I’ve written before about the necessity of making up good names for fictional characters. Names should be distinguishable from each other, memorable, and somewhat reflective of the character’s personality of position. You wouldn’t name a French pastry chef Cletis Von Schlussenklugle for instance, or give a Viking the nickname Fluffy. Of course, Dickens was the undisputed champ at this, but we lesser mortals should at least try.
So I thought I had done pretty well in naming one of the recurring characters in the Max Hurlock Roaring 20s mysteries. This character is the town librarian and resident know-it-all. She’s the go-to person whenever a bit of esoteric knowledge is required. (Remember, this was before the Internet.) So I named her Isis Dalrymple. The Dalrymple is just a little bit fussy and Isis was an Egyptian goddess sometimes associated with wisdom, learning, and magic, among other things. (The more specialized goddess of wisdom was Seshat, but I didn’t like he sound of it, so Isis was close enough). Anyway, this gave her a first name that was both descriptive and just a little on the pretentious side. The whole effect, I thought, was a good-humored poke at Ms Dalrymple’s Cliff Claven-like tendencies.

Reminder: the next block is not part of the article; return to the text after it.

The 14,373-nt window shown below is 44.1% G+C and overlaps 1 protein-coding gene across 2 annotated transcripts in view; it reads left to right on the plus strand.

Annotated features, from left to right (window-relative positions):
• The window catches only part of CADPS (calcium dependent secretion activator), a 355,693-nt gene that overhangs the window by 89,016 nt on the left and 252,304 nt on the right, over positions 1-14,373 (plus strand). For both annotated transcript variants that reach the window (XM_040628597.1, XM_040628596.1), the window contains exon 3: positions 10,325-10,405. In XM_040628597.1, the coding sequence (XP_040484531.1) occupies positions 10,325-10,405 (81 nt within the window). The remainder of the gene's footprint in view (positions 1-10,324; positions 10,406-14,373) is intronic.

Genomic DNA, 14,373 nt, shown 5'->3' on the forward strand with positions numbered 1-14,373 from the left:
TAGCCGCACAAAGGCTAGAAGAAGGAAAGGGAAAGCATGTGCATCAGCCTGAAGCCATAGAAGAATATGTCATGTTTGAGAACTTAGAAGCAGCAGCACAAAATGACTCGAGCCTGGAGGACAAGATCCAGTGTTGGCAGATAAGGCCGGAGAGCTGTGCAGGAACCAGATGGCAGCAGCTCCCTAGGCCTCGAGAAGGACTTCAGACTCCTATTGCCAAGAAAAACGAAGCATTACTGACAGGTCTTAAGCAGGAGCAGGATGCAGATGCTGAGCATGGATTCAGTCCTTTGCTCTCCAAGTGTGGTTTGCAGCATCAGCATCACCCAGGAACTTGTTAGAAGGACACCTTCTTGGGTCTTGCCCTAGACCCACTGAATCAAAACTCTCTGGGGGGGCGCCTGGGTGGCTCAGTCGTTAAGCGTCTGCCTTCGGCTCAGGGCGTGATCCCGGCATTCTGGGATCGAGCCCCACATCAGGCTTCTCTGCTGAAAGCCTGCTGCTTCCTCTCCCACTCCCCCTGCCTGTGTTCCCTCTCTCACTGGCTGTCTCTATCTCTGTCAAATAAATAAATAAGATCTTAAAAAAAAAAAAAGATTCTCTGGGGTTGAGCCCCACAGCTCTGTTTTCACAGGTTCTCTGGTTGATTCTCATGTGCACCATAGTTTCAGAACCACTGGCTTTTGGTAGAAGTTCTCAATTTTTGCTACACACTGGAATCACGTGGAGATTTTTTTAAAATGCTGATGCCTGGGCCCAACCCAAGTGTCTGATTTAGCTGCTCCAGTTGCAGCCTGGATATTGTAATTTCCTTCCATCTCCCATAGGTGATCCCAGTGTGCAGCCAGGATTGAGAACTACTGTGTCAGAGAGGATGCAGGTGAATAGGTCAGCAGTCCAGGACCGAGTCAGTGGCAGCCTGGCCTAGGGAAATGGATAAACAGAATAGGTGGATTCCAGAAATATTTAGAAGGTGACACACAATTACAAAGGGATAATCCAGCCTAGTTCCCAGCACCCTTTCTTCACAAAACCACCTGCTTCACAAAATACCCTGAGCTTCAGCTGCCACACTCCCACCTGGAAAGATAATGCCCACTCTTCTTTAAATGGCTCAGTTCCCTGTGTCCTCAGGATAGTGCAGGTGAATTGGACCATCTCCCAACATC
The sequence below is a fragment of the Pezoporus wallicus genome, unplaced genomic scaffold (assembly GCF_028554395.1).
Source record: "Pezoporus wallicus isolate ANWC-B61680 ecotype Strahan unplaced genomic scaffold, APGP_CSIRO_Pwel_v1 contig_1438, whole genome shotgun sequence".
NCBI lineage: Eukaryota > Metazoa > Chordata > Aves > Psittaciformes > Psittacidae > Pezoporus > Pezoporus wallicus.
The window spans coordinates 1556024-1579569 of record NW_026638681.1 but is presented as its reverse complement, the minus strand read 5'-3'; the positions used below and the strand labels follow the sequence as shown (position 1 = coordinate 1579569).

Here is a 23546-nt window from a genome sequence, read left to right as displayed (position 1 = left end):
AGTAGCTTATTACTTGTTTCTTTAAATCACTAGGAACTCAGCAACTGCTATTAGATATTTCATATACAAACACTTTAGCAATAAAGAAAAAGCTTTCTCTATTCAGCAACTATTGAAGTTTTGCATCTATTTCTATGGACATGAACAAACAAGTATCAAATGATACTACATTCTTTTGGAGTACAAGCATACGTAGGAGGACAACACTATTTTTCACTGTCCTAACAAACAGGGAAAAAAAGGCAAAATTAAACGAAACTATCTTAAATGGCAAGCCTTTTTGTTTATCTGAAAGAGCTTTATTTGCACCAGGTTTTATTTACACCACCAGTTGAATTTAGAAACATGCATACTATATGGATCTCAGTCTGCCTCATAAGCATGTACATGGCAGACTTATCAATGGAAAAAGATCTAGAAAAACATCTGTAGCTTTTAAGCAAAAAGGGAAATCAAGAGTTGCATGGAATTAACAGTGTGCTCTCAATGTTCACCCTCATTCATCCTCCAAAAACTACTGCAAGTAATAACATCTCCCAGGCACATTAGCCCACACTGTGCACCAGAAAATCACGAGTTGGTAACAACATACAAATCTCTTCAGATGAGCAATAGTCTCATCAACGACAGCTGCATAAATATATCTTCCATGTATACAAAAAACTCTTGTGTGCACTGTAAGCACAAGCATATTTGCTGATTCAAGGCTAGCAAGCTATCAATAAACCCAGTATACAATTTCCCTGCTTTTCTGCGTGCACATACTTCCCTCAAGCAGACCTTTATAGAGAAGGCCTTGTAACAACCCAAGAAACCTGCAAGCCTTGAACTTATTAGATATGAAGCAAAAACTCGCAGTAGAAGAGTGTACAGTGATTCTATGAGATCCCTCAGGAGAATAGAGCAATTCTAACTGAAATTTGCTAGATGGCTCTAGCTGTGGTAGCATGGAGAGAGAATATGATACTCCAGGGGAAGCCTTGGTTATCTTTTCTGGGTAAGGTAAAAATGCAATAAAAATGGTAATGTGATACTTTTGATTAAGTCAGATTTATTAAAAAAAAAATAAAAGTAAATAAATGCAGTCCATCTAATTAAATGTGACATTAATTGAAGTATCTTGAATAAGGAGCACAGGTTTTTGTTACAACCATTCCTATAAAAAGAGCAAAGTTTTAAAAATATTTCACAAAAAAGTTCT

And so Isis Dalrymple was born and appeared in all five of the Max Hurlock mysteries, beginning with Death of a Flapper. All was well until another ISIS showed up in Syria and Iraq determined to make Genghis Khan look like a moderate. The pretentiousness is certainly there, but not a lot of wisdom, and even less good-humor.
So now I have a recurring character associated with people and actions that are, to say the least, incompatible. Even worse, the name is a constant reference to events that would not occur for almost a century, sort of like a flapper talking on a cell phone. After five books I can’t go back and change her name now, so what to do? Maybe in a future story, Isis will discover her birth certificate and find her name isn’t Isis after all. Hey; how about Page Dalrymple?
Any suggestions will be gratefully acknowledged and possibly stolen.